A Look at Back at 2022
College enrollment and graduation rates have been a topic of conversation in higher education for years—but the subject is now heating up. That’s in part thanks to the number of colleges shutting down. According to the Wall Street Journal, the number of higher education institutions that closed between 2010 - 2020 quadrupled from the previous decade.
To stave off closure, higher education admissions staff all over the country are adjusting their enrollment processes in order to remain competitive and meet the needs of their students.
But what does that actually look like? Let’s dive into three of the biggest college enrollment and graduation trends in recent years.
Rise of the Gap Year & Transfer Rates
The enrollment declines mentioned above are attributed to a few different causes, including rising tuition costs and added competition from other colleges and universities. However, another factor is the rising number of students taking a gap year.
In the past, students might choose to take a gap year between high school and higher education to explore their interests. In other words, not everyone knows what career they want to pursue out of high school—and a gap year lets them dive into a few potential career paths.
However, the recent rise in gap years isn’t solely attributed to self-exploration. Instead, students are waiting one year to enroll so they can save up money. Others might be interested in gaining professional experience, such as through an internship or an apprenticeship, before diving into higher education.
Rather than take a gap year, some students are transferring to schools that meet their needs. Oftentimes, the decision to transfer is tied to finances. Students may opt for a cheaper university or they may move closer to home to mitigate their cost of living while they pursue their degree.
Fewer Standardized Tests = More Applications
One report from Axios on SAT and enrollment trends found that one solution from admissions staff revolves around removing standardized testing requirements. This means students don’t have to complete the SAT or the ACT to be eligible to attend.
Colleges that have adapted their approach to standardized testing have already seen boosted enrollment outcomes. According to a report from Bloomberg, Cornell University saw a 40% increase in the total number of applications after making the SAT optional. So far, higher education institutions that have eliminated SAT requirements have seen more students of color and first-generation students send in applications.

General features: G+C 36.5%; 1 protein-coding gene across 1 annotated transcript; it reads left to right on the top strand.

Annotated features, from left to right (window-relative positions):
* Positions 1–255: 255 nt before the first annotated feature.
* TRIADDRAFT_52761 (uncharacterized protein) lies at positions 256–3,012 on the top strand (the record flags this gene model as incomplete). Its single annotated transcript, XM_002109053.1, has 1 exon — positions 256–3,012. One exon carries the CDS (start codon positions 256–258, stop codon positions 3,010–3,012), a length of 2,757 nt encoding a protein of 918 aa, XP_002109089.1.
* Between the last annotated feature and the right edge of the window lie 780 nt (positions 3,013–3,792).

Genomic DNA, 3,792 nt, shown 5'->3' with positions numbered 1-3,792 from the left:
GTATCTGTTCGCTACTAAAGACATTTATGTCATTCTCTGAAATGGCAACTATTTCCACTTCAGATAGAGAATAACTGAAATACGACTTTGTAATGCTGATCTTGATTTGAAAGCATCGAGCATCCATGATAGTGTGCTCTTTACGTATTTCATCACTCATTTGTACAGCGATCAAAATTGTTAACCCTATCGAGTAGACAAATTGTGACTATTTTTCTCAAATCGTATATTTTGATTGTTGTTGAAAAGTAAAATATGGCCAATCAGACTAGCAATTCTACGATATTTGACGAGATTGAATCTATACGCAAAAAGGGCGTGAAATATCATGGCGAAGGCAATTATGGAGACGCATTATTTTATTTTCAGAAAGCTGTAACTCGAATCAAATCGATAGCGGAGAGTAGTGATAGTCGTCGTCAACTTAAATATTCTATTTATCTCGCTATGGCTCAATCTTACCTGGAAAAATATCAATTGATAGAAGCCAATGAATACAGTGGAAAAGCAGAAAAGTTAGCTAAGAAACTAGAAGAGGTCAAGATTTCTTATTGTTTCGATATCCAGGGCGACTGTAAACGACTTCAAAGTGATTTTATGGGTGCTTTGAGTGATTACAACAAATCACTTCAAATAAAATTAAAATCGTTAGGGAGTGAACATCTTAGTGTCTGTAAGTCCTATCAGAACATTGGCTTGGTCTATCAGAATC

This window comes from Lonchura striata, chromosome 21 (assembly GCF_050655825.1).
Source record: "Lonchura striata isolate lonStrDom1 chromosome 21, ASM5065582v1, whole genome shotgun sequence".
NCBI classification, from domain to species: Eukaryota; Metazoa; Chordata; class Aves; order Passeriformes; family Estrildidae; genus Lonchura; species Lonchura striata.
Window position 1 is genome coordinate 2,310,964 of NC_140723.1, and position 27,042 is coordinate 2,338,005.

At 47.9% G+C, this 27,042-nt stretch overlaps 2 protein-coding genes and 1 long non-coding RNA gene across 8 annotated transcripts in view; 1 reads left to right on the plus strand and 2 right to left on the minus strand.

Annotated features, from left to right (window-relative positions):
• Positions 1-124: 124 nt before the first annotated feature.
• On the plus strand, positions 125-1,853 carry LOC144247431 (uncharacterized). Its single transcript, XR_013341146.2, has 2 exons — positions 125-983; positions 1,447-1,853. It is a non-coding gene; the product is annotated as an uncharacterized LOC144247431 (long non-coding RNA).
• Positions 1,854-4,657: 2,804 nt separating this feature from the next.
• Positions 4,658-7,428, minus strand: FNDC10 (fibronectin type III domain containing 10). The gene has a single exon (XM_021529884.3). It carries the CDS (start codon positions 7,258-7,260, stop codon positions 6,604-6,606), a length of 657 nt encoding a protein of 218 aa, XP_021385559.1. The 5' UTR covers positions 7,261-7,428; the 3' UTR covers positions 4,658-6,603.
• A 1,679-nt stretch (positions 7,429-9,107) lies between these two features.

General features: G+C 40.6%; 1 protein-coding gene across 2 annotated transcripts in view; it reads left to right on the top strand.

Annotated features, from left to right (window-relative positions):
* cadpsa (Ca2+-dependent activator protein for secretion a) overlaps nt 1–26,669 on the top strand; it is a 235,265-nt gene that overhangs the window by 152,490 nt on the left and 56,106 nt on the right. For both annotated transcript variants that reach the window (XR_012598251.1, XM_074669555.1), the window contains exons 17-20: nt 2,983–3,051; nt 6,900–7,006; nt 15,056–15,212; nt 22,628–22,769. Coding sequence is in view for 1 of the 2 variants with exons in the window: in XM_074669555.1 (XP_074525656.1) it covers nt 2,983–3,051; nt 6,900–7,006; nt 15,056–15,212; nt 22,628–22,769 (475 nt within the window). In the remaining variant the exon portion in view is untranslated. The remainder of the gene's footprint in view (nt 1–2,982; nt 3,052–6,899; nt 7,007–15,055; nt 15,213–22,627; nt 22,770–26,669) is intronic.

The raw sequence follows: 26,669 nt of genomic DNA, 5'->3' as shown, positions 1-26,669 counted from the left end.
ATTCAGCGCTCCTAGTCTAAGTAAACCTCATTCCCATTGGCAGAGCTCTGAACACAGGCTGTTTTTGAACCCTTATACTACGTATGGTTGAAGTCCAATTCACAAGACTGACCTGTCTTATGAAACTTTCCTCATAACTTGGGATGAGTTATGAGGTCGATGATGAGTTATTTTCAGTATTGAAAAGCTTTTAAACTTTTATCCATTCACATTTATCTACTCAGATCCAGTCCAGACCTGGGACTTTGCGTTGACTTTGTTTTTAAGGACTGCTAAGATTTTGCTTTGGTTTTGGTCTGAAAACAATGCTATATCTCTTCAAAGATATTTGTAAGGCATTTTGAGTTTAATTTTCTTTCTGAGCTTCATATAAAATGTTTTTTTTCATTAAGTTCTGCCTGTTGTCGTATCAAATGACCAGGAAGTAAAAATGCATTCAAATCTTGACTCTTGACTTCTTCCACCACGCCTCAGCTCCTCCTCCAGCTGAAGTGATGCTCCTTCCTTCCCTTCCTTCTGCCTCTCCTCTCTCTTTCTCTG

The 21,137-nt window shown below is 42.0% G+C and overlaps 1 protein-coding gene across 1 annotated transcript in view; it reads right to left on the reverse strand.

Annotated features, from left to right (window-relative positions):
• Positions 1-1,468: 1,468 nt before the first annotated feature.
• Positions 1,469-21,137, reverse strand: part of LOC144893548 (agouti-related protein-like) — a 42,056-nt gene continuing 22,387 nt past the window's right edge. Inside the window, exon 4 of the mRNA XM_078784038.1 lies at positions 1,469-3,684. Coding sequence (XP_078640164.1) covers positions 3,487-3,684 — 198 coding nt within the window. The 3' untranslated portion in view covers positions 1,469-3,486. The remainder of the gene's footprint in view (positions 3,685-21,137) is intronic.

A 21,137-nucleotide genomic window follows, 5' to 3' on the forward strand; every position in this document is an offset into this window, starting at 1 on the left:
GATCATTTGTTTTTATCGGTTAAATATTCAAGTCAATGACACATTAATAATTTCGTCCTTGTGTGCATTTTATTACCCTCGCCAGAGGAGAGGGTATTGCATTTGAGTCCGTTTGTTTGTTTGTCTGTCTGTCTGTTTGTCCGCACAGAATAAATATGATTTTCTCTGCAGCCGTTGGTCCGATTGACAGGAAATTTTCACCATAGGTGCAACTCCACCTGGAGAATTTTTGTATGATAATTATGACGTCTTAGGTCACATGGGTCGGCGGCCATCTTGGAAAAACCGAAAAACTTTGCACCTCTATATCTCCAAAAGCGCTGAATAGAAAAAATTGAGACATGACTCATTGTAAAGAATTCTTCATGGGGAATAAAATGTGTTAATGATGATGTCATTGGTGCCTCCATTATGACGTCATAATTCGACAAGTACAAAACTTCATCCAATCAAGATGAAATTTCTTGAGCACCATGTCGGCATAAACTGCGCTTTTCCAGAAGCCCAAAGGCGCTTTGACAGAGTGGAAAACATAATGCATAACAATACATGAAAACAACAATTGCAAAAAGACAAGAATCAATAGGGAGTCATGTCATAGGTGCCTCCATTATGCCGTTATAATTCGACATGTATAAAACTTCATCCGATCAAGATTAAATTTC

Graduation Rates on the Decline
Just like enrollment rates are declining, so are graduation rates. One BN College report on the future of higher education states that the decline in graduation rates is due to rising costs. In order to cover rising tuition rates, many students must take on part-time jobs. In the end, balancing work, school, and personal life is simply too taxing.
For others, the balance isn’t too challenging—but planning ahead is, especially when it’s unclear about how much they’ll owe in tuition next semester. When students aren’t sure when to make payments, or even how, they’re more likely to miss payments—and even drop out of school, in certain cases.
Revamping the Current Model
Current trends in college enrollment and graduation rates are having a major impact on higher education institutions in 2022. Colleges and universities are having to adjust their approach to enrollment and student success to stay afloat.
More specifically, many schools are adjusting their college tuition rates in order to attract more students and increase their enrollment. Some Ivy League schools have lifted enrollment fees to encourage more students to attend, while other colleges, like Colby Sawyer, are slashing prices. For the 2023-24 academic year, Colby Sawyer will charge just $17,500 in tuition… which is less than half of this year’s $46,364 price tag. It seems like a big change but is more reflective of what most students actually pay when you take into account aid, scholarships, etc.
But keep in mind that these declines in college enrollment and graduation haven’t been the case across the board. Historically Black Colleges and Universities (HBCUs) have seen a 30% increase in enrollment at major schools between 2018 and 2021, according to PBS.
So, what’s the takeaway here for universities? While enrollment and graduation rates have taken a nose dive in US higher education, enrollment staff are getting creative with their latest approaches. And one of the most robust for students is tied to lessening the impact of standardized testing and the costs of tuition.